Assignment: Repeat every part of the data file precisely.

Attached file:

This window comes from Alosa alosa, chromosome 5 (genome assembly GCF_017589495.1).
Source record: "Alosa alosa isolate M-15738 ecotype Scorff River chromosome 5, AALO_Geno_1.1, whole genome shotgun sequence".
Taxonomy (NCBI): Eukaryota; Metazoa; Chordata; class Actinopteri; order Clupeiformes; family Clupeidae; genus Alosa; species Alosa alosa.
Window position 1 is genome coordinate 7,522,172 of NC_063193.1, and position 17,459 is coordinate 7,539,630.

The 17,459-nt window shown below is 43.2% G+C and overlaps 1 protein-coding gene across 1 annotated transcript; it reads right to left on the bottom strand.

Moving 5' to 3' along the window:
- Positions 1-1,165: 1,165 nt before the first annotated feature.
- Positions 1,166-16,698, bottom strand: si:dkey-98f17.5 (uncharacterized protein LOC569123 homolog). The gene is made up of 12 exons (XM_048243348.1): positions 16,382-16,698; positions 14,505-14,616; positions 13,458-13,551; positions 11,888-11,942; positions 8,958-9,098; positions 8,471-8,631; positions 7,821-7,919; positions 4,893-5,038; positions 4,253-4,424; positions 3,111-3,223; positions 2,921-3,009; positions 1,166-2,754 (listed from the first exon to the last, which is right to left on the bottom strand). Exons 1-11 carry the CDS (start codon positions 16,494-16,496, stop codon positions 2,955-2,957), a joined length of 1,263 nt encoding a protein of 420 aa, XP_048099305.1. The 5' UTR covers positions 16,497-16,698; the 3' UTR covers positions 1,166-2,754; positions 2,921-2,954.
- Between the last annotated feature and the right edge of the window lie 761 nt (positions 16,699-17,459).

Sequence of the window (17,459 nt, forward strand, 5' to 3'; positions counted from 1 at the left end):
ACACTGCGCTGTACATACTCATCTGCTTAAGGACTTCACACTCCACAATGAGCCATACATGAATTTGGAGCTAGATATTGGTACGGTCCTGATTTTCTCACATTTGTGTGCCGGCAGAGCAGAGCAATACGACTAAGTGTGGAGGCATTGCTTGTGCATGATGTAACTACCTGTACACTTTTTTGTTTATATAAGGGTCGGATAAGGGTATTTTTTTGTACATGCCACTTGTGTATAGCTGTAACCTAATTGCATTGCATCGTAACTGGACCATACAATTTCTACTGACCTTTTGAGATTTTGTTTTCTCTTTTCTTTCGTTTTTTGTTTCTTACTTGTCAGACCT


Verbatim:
This window comes from Alosa alosa, chromosome 5 (genome assembly GCF_017589495.1).
Source record: "Alosa alosa isolate M-15738 ecotype Scorff River chromosome 5, AALO_Geno_1.1, whole genome shotgun sequence".
Taxonomy (NCBI): Eukaryota; Metazoa; Chordata; class Actinopteri; order Clupeiformes; family Clupeidae; genus Alosa; species Alosa alosa.
Window position 1 is genome coordinate 7,522,172 of NC_063193.1, and position 17,459 is coordinate 7,539,630.

The 17,459-nt window shown below is 43.2% G+C and overlaps 1 protein-coding gene across 1 annotated transcript; it reads right to left on the bottom strand.

Moving 5' to 3' along the window:
- Positions 1-1,165: 1,165 nt before the first annotated feature.
- Positions 1,166-16,698, bottom strand: si:dkey-98f17.5 (uncharacterized protein LOC569123 homolog). The gene is made up of 12 exons (XM_048243348.1): positions 16,382-16,698; positions 14,505-14,616; positions 13,458-13,551; positions 11,888-11,942; positions 8,958-9,098; positions 8,471-8,631; positions 7,821-7,919; positions 4,893-5,038; positions 4,253-4,424; positions 3,111-3,223; positions 2,921-3,009; positions 1,166-2,754 (listed from the first exon to the last, which is right to left on the bottom strand). Exons 1-11 carry the CDS (start codon positions 16,494-16,496, stop codon positions 2,955-2,957), a joined length of 1,263 nt encoding a protein of 420 aa, XP_048099305.1. The 5' UTR covers positions 16,497-16,698; the 3' UTR covers positions 1,166-2,754; positions 2,921-2,954.
- Between the last annotated feature and the right edge of the window lie 761 nt (positions 16,699-17,459).

Sequence of the window (17,459 nt, forward strand, 5' to 3'; positions counted from 1 at the left end):
ACACTGCGCTGTACATACTCATCTGCTTAAGGACTTCACACTCCACAATGAGCCATACATGAATTTGGAGCTAGATATTGGTACGGTCCTGATTTTCTCACATTTGTGTGCCGGCAGAGCAGAGCAATACGACTAAGTGTGGAGGCATTGCTTGTGCATGATGTAACTACCTGTACACTTTTTTGTTTATATAAGGGTCGGATAAGGGTATTTTTTTGTACATGCCACTTGTGTATAGCTGTAACCTAATTGCATTGCATCGTAACTGGACCATACAATTTCTACTGACCTTTTGAGATTTTGTTTTCTCTTTTCTTTCGTTTTTTGTTTCTTACTTGTCAGACCT